Scenes from the Watershed Poetry Festival

Yesterday Barb and I hit the Watershed Poetry Festival for the first time. A stellar line up, gorgeous day and attendance credit for my poetry class made this a must-attend for us.

We missed out on the Strawberry Creek Walk but got their in time for the Open Mic and got to enjoy almost all of the day’s features. Almost because the allure of the Berkeley Farmer’s Market was way too strong,  I had to return a book to the Berkeley Library, and (on the real) the day was just way too hot.  Next time we hit the Watershed, we’re coming armed with blankets, umbrellas and picnic food. Believe that.

Some highlights of the festival:

  • David Mas Masumoto is a brilliant storyteller with such vivid details, rich history and intense nature imagery that I was shocked to find out he is a novelist and not a poet.  His “Sweat” story had a great refrain that channeled all the energy and traditions of the finest Fresno literary traditions.  He also displayed some fine oratory skills with his call-and-response story, “Buddhist Tractor.”   Masumoto also spoke of the backstory behind his latest work, Wisdom of the Father; where he helps his father recover from a stroke by reteaching him how to farm, reversing the roles of father/son, master/student and (in my estimation) historian/audience.  I can’t wait to jump into Letters to the Valley, Masumoto’s pastoral epistles that we happen to already have in the Sexy Loft Library.
  • Carol Moldaw presented a beautiful set of poetry directly referencing various definitions of watershed.  Her work balanced a fine line between high academic diction and accessible locales.
  • Not only would this be my first Watershed but also the first time I hear Kim Addonizio read.  She read mostly from her latest work, Lucifer at the Starlite, both off-page and with musical accompaniment from the guitarist of her band.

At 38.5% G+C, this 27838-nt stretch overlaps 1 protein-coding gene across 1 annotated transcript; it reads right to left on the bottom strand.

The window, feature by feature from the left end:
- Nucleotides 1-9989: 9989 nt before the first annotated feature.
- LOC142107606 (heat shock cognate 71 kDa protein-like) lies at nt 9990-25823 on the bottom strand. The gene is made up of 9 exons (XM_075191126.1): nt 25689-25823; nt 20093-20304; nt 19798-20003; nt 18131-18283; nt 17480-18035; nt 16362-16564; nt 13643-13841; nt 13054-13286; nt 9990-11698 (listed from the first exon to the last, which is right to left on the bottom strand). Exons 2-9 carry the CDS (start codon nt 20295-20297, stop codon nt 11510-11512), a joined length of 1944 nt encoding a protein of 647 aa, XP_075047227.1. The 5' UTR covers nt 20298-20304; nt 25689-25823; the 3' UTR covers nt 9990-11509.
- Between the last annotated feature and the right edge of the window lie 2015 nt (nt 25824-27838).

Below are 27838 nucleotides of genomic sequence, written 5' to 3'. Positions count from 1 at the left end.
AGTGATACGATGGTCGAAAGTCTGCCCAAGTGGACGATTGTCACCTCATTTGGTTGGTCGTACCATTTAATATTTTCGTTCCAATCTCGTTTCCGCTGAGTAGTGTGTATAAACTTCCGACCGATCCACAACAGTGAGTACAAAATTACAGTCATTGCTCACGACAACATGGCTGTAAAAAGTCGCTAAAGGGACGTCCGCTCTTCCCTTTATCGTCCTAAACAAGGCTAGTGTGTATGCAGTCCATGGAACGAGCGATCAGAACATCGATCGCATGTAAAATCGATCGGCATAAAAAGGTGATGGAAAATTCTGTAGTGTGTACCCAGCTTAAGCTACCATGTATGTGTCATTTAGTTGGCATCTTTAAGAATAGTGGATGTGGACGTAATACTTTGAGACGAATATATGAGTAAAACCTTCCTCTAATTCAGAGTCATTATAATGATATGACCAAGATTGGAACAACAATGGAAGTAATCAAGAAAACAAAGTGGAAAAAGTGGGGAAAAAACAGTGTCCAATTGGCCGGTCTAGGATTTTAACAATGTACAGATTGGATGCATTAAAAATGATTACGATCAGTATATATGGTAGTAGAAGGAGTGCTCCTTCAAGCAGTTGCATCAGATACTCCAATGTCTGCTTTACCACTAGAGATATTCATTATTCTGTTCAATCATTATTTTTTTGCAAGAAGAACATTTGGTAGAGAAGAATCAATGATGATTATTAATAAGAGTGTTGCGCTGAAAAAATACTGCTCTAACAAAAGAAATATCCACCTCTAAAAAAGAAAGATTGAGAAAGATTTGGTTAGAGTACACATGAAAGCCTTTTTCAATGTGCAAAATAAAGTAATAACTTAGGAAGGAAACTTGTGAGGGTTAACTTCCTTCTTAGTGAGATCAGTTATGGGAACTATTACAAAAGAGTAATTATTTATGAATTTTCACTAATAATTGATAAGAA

• The youth poets from Poetry Inside Out, River of Words and California Poets in the Schools really brought their A-game.  All of them had strong poetics that clearly came from some clear poetic form instruction with the favorite seeming to be personification poems.  All of the poems stayed true to their poetic intent and allowed the various poets to really enter into the text which showed in their strong presentation skills as well.
  • Marilyn Chin started off her set with some off-page work which, I gotta say, surprised and delighted me before moving onto some newer prose work. Good stuff.
  • I really wish that Arthur Sze had some more reading time because his work was so multi-layered that I’m not sure I got all his nuance and references.  I did appreciate his command of language and how he weaved so much nature into his poetry.
  • Robert Hass not only closed out the reading with a wonderful reading but also led all the reader through a group reading of Brenda Hillman’s “Berkeley Water,” a poem celebrating the neighboring Berkeley Farmer’s Market.

If there was one thing that had me scratching my head, it would be when Poetry Flash host Richard Silberg was promoting the upcoming Individual World Poetry Slam and then presented performance poet Chris Olander, a poet whose work embodied all the techniques and tools of a typical slam poet.  It’s not Olander’s performance I’m questioning but the fact that Berkeley has an abundance of poets who not only self-identify as slam or performance poets but have also excelled in local, regional and national competition.  Why not choose one of those poets to help promote the IWPS?  It just felt odd that the person who was being presented as an example of slam poetry isn’t a part of the upcoming national slam competition.  Makes me feel that if you present yourself as a page poet, you have to have a set degree of credentials before you can be taken seriously but if you present yourself as a performance poet, then set standards go out the window.

Other than this one ciritique, Silberg and the rest of the organizers did a great job of bringing poetry out into the open field of MLK Park.  This was my first Watershed but I’m sure I’ll be back for the next one.

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